PBS and the fifties.

In the past few weeks, I have rediscovered Public Television. A couple of weeks ago, I tuned in to The American Experience for the first time in ages and got sucked in to something on Arthurian Legend and an episode of Nova on Newton (which was more difficult to watch with historians of science, and thus got axed about halfway through). Last night, I convinced Paul and Miller to watch Alone in the Wilderness with me, and we were transfixed despite pledge drives. Tonight, we stumbled across a special presentation of Jack Lemmon and Shirley MacLaine in The Apartment, which turned out to be a really quality flick, with amazing 1950s-office scenes (Scottoway: picture rows and rows of Steelcase desks, each topped with a typewriter, an adding machine, a telephone, and a Rolodex) and a surprisingly good love story. Plus, it was in widescreen.
Speaking of 1950s-era desk amenities, I will have to post photos of the study carrels in the north stacks of Memorial Library. They are amazing.
Thought it was 50 degrees when I left the house this morning, it feels like snow tonight. I hope to hit the hay soon; but first, some work for 720. I’m leading discussion on Wednesday, and I have a little writing assignment to throw together in preparation.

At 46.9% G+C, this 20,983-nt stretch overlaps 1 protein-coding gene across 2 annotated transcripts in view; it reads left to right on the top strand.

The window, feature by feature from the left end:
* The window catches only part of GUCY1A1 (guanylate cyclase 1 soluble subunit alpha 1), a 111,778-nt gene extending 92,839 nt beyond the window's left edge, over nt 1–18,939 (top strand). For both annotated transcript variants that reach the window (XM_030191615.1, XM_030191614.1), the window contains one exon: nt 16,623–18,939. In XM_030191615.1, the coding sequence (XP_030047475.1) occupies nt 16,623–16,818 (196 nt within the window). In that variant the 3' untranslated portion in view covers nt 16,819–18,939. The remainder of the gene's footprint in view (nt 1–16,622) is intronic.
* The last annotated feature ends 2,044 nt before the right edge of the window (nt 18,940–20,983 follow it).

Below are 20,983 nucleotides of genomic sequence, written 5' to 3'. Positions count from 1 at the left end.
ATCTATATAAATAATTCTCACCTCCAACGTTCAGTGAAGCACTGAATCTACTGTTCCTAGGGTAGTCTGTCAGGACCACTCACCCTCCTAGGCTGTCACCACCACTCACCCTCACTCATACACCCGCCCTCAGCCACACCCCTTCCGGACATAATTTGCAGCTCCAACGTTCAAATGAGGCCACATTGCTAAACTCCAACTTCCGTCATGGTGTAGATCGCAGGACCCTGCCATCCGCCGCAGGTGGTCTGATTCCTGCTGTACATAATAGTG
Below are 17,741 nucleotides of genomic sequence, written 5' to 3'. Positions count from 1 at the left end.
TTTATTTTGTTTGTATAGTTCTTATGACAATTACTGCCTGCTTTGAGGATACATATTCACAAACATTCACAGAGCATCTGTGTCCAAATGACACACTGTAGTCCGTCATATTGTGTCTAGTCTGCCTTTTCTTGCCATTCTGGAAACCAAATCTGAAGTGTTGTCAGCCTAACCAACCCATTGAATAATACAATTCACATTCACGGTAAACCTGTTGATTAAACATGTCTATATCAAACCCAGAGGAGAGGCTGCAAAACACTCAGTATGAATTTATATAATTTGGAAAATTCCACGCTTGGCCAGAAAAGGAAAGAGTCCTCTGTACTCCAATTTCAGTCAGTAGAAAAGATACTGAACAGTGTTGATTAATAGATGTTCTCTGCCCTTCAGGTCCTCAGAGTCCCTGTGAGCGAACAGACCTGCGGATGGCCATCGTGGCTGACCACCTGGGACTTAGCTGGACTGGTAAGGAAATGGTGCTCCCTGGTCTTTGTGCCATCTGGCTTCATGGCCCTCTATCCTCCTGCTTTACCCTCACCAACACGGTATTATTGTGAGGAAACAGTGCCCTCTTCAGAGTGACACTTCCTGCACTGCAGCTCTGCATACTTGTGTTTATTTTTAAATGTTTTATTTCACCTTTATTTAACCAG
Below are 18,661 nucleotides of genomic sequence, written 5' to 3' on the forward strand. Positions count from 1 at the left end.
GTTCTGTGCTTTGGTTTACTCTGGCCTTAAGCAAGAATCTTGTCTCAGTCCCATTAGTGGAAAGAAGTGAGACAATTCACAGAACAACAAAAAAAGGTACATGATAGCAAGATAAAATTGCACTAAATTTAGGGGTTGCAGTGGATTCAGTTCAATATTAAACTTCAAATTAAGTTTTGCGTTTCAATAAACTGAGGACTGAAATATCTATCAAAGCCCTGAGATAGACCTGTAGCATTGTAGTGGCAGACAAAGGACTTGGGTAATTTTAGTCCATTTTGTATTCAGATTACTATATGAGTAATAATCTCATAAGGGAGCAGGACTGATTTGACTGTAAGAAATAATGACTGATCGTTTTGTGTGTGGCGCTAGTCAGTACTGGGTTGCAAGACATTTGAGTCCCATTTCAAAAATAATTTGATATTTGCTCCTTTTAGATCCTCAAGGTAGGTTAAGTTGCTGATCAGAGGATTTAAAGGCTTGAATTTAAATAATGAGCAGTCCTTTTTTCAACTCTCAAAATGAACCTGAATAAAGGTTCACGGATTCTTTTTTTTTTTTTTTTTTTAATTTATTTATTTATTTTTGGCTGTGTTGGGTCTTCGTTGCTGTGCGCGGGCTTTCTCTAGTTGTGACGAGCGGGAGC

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16 thoughts on “PBS and the fifties.

  1. If you want an interesting read that’s relative to your field of study, try “Confederacy of Dunces”. It features a great look at late 60s life plus a very cool portrait of New Orleans.

  2. Ah, the 1950’s: Modernist architects are building their masterpieces, Dave Brubeck is on the cover of Time magazine, automobile design reaches the zenith of style, phones ring with a ring, and Eisenhower is out flaunting American nuclear superiority.
    A fine time, I wager!
    I want to see these study carrels.

  3. Ah, the 1950’s: the rise of Red Fascism, the constant spector of global nuclear immolation, schooltime air raid drills, card catalogs, TV dinners and ankle-length skirts.
    I’ll take your wager, Scotticus.
    Aye, Scotticus: within fifty years all your “study carrels” will be virtual.

  4. Do not listen to Sherv, Am! Dunces is pure comedic genius.
    Also, I’m not sure what version jcb read, but I would describe it more along the lines of a hilarious poopfest. He makes it sound like some sort of erudite social commentary.

  5. Wow, I can’t believe there are nine comments on this post. Well, ten now.
    Any reading for pleasure will have to happen over the course of Christmas break, as my reading soul belongs to academia during the rest of the school year. But thanks for the suggestions, even if there isn’t a consensus.
    Scottoway: the next time I’m in Memorial (which will likely be soon, given what the end of term is looking like), I will snap a digital photo.
    I think skirts were mostly mid-calf and just-below-the-knee in the fifties, for what it’s worth.
    Okay, back to reading reactions in the scientific press to Silent Spring.

  6. “I think skirts were mostly mid-calf and just-below-the-knee in the fifties, for what it’s worth.”
    It’s worth a great deal, but the spirit of my point remains.

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